In 2014, the Chinese ambassador to Tanzania, in an unusually public rebuke, denounced Chinese citizens in the country for “bad habits” and said officials worried constantly about people being arrested on suspicion of smuggling.

As China forged closer ties with African nations, its role in enabling the ivory trade provoked resentment, with some officials accusing Beijing of contributing to violence and terrorism in the region. It did not help that in 2014, reports emerged that members of Mr. Xi’s entourage had, on a presidential visit to Tanzania the year before, bought thousands of pounds of poached tusks to take home.

“China became quite aware that even in their ‘legal market’ there was tremendous laundering through an illegal system,” Ms. Lieberman said. “They didn’t want to be the ones to blame.”

Chinese leaders seemed eager for a change. Officials burned stockpiles of ivory on the mainland before phalanxes of news cameras, and they began discussing the possibility of imposing a ban on ivory imports.

At the same time, the United States was pressing China to join forces to combat poaching, and in 2015, President Obama and President Xi announced that they had agreed to shut down the markets in their respective countries.

For Mr. Xi, who has pushed the idea of creating an “ecological civilization” in China in response to severe air, water and soil pollution, the idea of closing the domestic market brought several advantages.

It dovetailed with the president’s vigorous nationwide campaign against corrupt officials, who have traded exotic wildlife in money-laundering and graft schemes. It also allowed China a chance to show compassion toward allies in Africa, a continent whose oil, gas and copper reserves it is increasingly dependent on.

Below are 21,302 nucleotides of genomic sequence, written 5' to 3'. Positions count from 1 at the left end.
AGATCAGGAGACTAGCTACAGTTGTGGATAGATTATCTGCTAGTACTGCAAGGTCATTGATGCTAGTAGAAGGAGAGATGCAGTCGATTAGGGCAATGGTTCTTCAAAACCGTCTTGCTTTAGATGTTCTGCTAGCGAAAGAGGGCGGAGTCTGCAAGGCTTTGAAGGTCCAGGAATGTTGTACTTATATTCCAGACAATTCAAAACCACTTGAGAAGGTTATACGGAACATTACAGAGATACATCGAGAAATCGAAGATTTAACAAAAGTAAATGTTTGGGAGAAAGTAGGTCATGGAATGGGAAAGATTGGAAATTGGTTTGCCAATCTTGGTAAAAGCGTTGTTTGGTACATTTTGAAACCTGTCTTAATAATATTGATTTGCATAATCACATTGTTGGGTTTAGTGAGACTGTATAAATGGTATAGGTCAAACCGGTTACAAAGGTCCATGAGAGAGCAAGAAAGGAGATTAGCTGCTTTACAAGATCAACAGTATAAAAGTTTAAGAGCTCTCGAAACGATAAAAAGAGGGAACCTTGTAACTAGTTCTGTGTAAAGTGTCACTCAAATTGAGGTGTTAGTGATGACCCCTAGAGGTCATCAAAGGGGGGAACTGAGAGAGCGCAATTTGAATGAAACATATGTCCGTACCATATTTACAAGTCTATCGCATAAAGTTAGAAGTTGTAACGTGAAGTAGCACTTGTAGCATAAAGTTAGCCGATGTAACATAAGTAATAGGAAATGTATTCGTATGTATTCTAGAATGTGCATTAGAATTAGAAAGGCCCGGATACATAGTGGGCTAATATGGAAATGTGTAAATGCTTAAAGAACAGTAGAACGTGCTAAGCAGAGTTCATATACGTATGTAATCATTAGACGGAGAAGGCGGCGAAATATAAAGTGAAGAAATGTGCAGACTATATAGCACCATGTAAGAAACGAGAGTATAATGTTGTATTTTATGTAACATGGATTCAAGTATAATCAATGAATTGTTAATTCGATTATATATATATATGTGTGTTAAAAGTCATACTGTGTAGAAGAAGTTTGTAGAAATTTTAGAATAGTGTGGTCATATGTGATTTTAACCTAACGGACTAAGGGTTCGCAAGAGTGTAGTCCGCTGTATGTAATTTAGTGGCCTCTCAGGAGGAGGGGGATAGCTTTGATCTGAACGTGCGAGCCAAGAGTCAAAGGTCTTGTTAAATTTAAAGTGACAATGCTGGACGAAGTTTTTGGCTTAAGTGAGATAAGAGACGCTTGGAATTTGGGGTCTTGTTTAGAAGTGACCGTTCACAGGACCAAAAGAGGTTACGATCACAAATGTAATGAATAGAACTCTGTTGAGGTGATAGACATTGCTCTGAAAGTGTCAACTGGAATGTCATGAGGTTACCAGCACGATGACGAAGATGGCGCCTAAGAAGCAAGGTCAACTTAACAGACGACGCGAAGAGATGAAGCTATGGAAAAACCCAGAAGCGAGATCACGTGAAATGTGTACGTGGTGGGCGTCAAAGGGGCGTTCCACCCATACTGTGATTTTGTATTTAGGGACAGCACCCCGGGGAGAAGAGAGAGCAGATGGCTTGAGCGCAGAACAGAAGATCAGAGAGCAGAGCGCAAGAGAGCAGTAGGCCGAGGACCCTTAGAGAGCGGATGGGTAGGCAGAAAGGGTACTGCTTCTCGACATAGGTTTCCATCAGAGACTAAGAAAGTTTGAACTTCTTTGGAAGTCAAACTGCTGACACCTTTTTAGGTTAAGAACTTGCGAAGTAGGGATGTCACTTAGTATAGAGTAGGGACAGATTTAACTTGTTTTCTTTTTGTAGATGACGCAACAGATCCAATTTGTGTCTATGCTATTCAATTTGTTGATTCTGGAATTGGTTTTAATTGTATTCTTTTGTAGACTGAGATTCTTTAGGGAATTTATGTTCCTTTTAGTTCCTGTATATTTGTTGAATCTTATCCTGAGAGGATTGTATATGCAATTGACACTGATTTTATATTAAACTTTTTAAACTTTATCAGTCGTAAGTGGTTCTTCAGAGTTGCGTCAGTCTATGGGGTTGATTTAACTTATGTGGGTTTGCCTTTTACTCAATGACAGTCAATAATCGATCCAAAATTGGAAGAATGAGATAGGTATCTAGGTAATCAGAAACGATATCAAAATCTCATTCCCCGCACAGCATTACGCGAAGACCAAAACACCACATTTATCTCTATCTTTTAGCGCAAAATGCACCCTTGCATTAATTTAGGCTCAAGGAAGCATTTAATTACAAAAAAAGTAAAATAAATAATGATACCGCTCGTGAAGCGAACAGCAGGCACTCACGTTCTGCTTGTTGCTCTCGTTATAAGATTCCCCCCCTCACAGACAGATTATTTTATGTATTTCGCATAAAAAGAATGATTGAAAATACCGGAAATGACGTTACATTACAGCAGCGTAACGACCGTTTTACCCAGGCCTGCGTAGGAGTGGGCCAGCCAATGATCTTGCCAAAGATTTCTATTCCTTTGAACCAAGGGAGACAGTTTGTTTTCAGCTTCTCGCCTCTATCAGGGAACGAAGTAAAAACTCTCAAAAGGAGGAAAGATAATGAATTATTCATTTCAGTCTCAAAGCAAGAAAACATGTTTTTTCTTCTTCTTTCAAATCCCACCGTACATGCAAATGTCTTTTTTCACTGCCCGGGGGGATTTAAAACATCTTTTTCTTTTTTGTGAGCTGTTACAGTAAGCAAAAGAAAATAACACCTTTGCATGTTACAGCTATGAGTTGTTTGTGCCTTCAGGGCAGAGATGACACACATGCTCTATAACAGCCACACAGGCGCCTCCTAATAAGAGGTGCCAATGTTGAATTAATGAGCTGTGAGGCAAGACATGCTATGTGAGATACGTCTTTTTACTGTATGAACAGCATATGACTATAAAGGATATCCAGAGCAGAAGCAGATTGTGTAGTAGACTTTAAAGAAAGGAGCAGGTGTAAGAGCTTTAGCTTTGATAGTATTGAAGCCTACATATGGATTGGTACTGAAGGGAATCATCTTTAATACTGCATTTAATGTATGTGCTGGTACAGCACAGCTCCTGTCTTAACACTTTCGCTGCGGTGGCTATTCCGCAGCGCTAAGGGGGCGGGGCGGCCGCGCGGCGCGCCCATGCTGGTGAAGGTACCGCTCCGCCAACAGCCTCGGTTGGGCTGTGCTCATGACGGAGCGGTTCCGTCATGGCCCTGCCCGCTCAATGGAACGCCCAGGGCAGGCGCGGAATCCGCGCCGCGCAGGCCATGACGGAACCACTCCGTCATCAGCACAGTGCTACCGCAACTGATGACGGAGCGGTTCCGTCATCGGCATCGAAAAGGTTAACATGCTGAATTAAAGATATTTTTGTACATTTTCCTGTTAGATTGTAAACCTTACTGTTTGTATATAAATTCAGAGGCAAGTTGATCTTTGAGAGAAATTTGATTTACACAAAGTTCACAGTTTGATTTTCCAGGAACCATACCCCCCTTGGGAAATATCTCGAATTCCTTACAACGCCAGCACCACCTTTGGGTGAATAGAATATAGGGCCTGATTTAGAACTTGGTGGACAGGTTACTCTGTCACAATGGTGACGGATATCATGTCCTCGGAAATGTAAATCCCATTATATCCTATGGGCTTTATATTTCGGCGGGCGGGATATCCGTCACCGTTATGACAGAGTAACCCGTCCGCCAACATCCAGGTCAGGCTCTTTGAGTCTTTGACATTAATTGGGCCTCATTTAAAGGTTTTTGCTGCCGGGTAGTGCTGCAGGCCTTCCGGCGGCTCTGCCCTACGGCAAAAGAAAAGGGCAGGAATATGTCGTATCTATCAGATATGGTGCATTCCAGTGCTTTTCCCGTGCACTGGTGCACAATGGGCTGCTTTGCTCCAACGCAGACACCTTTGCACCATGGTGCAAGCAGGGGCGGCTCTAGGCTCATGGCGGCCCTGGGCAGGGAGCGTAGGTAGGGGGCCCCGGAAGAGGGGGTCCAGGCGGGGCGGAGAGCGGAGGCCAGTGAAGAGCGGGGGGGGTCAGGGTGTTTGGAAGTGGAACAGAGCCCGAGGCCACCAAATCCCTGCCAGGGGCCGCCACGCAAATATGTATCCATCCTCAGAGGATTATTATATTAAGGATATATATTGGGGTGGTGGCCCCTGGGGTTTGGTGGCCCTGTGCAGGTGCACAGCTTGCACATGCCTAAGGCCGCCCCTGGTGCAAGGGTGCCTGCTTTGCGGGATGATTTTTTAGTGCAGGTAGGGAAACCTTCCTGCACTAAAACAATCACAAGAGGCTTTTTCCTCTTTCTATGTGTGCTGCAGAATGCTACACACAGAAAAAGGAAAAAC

“It’s a good image-enhancing exercise,” said Martyn Davies, a managing director for Deloitte in Johannesburg who specializes in emerging markets. “People are looking for a visible clampdown in China and results in terms of arrests and prosecutions.”

China’s eagerness to act, analysts say, also reflected a desire by the government to raise its profile on environmental issues. China has already emerged as a global power broker on climate change. Now, advocates say, it might look to other concerns, such as illegal wildlife trade.

Lin Li, a Chinese environmentalist who leads the Beijing offices of the conservation group WWF, said China seemed more willing to tackle international matters under Mr. Xi.

“The top leaders are really looking to be environmental leaders,” she said. “They want to mobilize the masses, not just within China.”

Now China will be judged on how effectively it can carry out the ivory ban. Enforcement is a constant challenge in China’s legal system, and analysts said there was likely be some resistance, given the influence of the ivory industry.

Gao Yufang, a researcher at Yale University who has studied the ivory market in the country, said that while the ban represented progress, China would need to follow through with a holistic plan of action.

“The ivory trade is a great opportunity for China to show its commitment to its global responsibilities,” he wrote in an email. “It is necessary that we keep an eye on it to make sure China keeps its promise.”